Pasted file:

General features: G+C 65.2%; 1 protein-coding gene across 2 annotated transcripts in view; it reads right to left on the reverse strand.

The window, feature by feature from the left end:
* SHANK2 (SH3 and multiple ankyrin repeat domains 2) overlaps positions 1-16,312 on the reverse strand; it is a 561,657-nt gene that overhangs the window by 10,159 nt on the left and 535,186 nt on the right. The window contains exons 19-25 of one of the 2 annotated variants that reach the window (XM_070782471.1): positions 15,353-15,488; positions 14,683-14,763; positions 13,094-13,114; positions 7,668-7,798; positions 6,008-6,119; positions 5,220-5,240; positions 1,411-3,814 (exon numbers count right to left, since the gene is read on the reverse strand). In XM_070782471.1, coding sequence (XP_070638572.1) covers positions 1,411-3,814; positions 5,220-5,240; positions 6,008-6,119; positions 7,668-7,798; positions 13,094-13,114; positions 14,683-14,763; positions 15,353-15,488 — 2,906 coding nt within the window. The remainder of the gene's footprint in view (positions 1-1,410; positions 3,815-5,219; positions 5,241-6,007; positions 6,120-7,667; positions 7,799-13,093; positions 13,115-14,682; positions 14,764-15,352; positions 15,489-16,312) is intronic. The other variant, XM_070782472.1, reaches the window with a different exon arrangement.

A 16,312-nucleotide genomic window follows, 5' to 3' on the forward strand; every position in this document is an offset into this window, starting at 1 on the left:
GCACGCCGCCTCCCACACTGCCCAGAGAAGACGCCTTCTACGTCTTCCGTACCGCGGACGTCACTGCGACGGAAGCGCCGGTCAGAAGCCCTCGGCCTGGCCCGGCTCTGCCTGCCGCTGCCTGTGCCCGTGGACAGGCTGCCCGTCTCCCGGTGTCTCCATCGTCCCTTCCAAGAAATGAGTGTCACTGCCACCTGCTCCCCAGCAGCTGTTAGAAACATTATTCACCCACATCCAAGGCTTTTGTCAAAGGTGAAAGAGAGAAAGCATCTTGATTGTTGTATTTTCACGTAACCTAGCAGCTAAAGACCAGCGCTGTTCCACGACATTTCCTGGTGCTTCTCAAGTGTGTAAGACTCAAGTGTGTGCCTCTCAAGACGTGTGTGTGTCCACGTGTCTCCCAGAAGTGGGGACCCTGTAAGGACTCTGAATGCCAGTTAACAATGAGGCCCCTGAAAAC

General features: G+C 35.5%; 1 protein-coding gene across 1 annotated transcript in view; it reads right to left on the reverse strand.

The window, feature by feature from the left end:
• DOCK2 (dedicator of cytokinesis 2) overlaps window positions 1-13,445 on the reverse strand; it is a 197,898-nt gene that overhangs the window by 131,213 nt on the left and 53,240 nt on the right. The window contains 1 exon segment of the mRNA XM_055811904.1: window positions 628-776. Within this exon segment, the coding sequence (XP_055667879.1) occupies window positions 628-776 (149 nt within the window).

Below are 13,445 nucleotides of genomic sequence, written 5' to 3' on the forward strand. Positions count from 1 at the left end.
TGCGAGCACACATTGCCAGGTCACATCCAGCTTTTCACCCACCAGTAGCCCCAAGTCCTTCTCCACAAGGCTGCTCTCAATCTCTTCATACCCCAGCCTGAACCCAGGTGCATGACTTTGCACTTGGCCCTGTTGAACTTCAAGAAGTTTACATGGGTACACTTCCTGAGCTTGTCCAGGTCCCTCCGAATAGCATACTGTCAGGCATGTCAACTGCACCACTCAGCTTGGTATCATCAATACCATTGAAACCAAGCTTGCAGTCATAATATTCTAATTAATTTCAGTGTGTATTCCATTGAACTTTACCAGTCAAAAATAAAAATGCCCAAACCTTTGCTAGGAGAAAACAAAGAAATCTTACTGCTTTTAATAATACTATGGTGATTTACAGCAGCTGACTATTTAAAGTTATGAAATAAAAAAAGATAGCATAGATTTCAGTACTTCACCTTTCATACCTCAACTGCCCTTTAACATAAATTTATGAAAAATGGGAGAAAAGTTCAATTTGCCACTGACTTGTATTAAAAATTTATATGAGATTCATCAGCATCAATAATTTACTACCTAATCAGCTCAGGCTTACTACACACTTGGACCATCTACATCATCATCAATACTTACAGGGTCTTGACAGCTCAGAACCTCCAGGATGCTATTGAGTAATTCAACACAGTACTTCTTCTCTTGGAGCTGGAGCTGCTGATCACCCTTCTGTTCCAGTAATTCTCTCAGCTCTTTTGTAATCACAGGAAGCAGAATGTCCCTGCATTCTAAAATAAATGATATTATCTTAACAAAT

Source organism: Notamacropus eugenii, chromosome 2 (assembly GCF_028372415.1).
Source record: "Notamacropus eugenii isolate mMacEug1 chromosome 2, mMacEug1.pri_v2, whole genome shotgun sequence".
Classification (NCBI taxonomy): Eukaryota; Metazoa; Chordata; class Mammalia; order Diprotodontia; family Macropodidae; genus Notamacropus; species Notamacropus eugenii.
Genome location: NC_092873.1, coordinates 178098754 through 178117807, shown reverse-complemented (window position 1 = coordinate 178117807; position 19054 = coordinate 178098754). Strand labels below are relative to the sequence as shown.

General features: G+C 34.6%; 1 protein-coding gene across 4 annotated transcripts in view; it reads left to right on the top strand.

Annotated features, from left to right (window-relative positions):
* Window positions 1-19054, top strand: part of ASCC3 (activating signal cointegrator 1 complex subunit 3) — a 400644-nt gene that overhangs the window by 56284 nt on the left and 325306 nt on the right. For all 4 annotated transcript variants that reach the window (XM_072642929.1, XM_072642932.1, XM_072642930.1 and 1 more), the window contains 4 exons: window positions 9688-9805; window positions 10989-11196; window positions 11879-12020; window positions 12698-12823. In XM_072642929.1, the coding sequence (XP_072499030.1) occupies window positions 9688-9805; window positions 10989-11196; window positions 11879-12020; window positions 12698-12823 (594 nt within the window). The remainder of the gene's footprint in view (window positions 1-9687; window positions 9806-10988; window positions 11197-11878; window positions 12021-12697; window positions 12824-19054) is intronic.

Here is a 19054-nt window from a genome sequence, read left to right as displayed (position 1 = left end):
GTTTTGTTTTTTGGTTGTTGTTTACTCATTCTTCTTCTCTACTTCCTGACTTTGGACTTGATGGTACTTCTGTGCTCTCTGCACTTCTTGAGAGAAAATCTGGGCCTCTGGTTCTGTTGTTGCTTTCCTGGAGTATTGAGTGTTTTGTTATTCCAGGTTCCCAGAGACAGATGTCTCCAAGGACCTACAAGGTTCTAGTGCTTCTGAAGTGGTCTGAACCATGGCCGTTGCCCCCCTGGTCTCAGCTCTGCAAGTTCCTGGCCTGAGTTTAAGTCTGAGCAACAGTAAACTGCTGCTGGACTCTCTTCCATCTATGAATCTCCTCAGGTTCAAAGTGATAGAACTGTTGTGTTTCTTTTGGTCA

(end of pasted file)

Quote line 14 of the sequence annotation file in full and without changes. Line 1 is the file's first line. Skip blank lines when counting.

Genome location: NC_092873.1, coordinates 178098754 through 178117807, shown reverse-complemented (window position 1 = coordinate 178117807; position 19054 = coordinate 178098754). Strand labels below are relative to the sequence as shown.